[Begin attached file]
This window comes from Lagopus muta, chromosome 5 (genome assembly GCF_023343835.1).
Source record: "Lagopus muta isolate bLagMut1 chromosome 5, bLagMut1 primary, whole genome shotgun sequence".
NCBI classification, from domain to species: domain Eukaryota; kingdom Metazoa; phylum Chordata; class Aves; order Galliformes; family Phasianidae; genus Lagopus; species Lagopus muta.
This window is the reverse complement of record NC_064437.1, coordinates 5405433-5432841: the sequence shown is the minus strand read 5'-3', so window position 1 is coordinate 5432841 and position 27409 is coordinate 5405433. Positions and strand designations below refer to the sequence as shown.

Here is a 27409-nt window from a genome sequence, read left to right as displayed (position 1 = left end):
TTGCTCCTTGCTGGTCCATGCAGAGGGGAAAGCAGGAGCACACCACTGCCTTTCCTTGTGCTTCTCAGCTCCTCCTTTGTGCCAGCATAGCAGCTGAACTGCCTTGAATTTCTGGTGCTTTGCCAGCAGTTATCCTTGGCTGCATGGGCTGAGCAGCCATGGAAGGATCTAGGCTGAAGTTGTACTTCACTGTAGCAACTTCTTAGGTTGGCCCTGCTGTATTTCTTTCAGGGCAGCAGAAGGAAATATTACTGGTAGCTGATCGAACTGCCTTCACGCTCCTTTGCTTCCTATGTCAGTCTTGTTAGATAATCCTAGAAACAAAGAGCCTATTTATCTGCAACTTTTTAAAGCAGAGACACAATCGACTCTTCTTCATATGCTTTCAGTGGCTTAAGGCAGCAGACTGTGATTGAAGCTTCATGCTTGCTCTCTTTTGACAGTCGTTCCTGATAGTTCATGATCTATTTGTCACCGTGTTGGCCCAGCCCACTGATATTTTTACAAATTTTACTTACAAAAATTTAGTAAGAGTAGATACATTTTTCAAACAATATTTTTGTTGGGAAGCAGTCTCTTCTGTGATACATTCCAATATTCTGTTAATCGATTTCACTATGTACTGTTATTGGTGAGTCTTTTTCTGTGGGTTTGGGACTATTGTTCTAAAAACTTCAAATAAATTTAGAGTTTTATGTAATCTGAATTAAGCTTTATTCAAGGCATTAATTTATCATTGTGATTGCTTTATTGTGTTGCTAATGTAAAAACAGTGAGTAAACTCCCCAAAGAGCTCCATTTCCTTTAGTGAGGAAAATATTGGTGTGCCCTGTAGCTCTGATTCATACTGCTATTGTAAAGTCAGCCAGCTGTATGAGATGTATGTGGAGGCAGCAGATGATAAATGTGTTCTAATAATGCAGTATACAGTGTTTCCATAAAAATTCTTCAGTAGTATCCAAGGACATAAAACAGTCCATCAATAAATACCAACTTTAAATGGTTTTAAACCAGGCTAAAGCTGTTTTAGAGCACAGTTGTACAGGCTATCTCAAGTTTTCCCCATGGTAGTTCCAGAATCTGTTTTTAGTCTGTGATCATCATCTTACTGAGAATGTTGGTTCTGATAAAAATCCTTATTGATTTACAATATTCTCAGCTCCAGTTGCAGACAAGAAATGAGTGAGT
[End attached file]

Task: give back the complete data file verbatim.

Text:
This window comes from Lagopus muta, chromosome 5 (genome assembly GCF_023343835.1).
Source record: "Lagopus muta isolate bLagMut1 chromosome 5, bLagMut1 primary, whole genome shotgun sequence".
NCBI classification, from domain to species: domain Eukaryota; kingdom Metazoa; phylum Chordata; class Aves; order Galliformes; family Phasianidae; genus Lagopus; species Lagopus muta.
This window is the reverse complement of record NC_064437.1, coordinates 5405433-5432841: the sequence shown is the minus strand read 5'-3', so window position 1 is coordinate 5432841 and position 27409 is coordinate 5405433. Positions and strand designations below refer to the sequence as shown.

Here is a 27409-nt window from a genome sequence, read left to right as displayed (position 1 = left end):
TTGCTCCTTGCTGGTCCATGCAGAGGGGAAAGCAGGAGCACACCACTGCCTTTCCTTGTGCTTCTCAGCTCCTCCTTTGTGCCAGCATAGCAGCTGAACTGCCTTGAATTTCTGGTGCTTTGCCAGCAGTTATCCTTGGCTGCATGGGCTGAGCAGCCATGGAAGGATCTAGGCTGAAGTTGTACTTCACTGTAGCAACTTCTTAGGTTGGCCCTGCTGTATTTCTTTCAGGGCAGCAGAAGGAAATATTACTGGTAGCTGATCGAACTGCCTTCACGCTCCTTTGCTTCCTATGTCAGTCTTGTTAGATAATCCTAGAAACAAAGAGCCTATTTATCTGCAACTTTTTAAAGCAGAGACACAATCGACTCTTCTTCATATGCTTTCAGTGGCTTAAGGCAGCAGACTGTGATTGAAGCTTCATGCTTGCTCTCTTTTGACAGTCGTTCCTGATAGTTCATGATCTATTTGTCACCGTGTTGGCCCAGCCCACTGATATTTTTACAAATTTTACTTACAAAAATTTAGTAAGAGTAGATACATTTTTCAAACAATATTTTTGTTGGGAAGCAGTCTCTTCTGTGATACATTCCAATATTCTGTTAATCGATTTCACTATGTACTGTTATTGGTGAGTCTTTTTCTGTGGGTTTGGGACTATTGTTCTAAAAACTTCAAATAAATTTAGAGTTTTATGTAATCTGAATTAAGCTTTATTCAAGGCATTAATTTATCATTGTGATTGCTTTATTGTGTTGCTAATGTAAAAACAGTGAGTAAACTCCCCAAAGAGCTCCATTTCCTTTAGTGAGGAAAATATTGGTGTGCCCTGTAGCTCTGATTCATACTGCTATTGTAAAGTCAGCCAGCTGTATGAGATGTATGTGGAGGCAGCAGATGATAAATGTGTTCTAATAATGCAGTATACAGTGTTTCCATAAAAATTCTTCAGTAGTATCCAAGGACATAAAACAGTCCATCAATAAATACCAACTTTAAATGGTTTTAAACCAGGCTAAAGCTGTTTTAGAGCACAGTTGTACAGGCTATCTCAAGTTTTCCCCATGGTAGTTCCAGAATCTGTTTTTAGTCTGTGATCATCATCTTACTGAGAATGTTGGTTCTGATAAAAATCCTTATTGATTTACAATATTCTCAGCTCCAGTTGCAGACAAGAAATGAGTGAGT